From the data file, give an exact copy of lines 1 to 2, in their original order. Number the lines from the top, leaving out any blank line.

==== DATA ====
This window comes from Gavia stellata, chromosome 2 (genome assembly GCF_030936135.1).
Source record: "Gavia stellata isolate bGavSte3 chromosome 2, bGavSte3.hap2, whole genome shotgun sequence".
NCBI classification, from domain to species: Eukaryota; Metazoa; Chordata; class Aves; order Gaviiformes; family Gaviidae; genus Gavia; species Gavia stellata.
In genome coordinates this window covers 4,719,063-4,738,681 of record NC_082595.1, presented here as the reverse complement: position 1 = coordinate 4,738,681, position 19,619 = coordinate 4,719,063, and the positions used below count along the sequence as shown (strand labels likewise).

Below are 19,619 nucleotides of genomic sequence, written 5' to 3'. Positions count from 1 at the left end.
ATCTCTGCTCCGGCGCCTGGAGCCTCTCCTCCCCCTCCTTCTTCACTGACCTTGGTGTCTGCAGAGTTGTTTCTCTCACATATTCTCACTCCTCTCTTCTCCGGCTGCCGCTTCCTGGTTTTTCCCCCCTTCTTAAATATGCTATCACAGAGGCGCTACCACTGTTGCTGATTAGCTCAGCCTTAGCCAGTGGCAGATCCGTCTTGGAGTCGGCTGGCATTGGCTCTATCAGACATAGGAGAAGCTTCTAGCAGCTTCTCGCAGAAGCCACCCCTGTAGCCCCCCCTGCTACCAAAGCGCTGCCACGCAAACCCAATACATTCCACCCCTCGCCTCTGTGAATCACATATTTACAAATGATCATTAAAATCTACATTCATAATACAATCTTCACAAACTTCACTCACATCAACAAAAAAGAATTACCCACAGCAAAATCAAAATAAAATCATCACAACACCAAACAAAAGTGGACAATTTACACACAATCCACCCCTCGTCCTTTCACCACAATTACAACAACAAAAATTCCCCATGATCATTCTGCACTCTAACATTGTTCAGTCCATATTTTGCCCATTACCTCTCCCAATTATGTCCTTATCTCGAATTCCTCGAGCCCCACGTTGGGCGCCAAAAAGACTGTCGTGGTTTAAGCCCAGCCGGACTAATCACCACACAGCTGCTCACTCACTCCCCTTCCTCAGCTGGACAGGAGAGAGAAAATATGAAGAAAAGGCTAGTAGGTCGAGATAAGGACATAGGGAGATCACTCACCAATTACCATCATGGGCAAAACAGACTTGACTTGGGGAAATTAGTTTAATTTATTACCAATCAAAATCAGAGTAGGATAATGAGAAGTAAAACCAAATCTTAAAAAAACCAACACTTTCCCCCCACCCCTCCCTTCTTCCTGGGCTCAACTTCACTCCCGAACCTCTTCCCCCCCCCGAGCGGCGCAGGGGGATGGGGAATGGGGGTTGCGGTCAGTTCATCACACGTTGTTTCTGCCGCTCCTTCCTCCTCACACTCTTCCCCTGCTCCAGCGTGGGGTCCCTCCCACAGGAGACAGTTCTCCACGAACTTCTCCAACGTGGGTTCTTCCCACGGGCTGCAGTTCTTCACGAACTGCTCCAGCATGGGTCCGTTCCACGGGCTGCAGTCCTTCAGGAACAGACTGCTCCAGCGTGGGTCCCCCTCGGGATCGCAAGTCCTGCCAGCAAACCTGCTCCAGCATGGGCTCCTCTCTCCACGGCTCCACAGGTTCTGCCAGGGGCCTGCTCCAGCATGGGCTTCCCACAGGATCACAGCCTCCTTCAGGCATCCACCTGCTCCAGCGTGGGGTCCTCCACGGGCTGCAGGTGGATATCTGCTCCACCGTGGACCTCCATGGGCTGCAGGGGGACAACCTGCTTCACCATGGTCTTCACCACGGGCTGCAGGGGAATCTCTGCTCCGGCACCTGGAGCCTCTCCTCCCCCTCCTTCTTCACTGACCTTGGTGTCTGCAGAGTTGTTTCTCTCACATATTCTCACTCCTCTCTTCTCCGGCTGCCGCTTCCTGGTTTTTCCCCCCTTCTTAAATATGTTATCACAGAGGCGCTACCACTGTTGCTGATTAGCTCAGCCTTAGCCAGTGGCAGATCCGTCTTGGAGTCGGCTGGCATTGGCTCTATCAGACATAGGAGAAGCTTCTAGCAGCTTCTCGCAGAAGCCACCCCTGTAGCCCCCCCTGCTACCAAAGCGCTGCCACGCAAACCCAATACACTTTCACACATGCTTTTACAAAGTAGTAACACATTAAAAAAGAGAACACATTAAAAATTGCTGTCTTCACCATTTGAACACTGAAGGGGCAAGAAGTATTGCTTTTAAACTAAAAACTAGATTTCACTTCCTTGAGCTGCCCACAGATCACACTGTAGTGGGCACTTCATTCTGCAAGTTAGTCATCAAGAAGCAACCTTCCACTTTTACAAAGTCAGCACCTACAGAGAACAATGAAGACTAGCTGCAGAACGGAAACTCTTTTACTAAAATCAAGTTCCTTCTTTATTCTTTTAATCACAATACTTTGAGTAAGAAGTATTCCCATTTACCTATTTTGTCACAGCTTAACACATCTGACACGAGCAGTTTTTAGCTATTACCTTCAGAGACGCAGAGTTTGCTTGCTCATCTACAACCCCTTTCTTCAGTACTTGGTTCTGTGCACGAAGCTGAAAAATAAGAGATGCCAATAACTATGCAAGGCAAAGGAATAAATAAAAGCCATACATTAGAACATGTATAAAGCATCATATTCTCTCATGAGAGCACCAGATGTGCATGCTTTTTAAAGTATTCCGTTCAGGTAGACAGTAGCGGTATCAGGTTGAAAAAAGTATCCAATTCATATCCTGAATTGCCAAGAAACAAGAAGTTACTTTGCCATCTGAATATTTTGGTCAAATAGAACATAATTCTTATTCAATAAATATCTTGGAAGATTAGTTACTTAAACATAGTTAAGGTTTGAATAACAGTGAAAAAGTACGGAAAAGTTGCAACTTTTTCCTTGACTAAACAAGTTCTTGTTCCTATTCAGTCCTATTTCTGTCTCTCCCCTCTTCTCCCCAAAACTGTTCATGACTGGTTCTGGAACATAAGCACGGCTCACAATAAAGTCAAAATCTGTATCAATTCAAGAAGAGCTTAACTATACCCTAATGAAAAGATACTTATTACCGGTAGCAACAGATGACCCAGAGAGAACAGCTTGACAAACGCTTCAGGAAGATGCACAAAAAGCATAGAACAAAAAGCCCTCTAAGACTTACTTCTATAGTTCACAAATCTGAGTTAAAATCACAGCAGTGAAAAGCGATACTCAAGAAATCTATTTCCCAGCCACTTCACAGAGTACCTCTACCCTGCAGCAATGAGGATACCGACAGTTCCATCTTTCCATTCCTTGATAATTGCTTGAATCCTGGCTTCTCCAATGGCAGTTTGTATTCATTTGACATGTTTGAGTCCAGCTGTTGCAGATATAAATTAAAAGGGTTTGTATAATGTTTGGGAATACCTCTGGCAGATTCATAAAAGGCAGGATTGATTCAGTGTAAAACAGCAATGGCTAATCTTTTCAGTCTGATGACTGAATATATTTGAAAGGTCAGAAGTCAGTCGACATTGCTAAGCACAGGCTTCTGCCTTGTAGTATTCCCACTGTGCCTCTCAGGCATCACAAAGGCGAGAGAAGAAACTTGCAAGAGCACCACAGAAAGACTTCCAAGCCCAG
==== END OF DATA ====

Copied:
This window comes from Gavia stellata, chromosome 2 (genome assembly GCF_030936135.1).
Source record: "Gavia stellata isolate bGavSte3 chromosome 2, bGavSte3.hap2, whole genome shotgun sequence".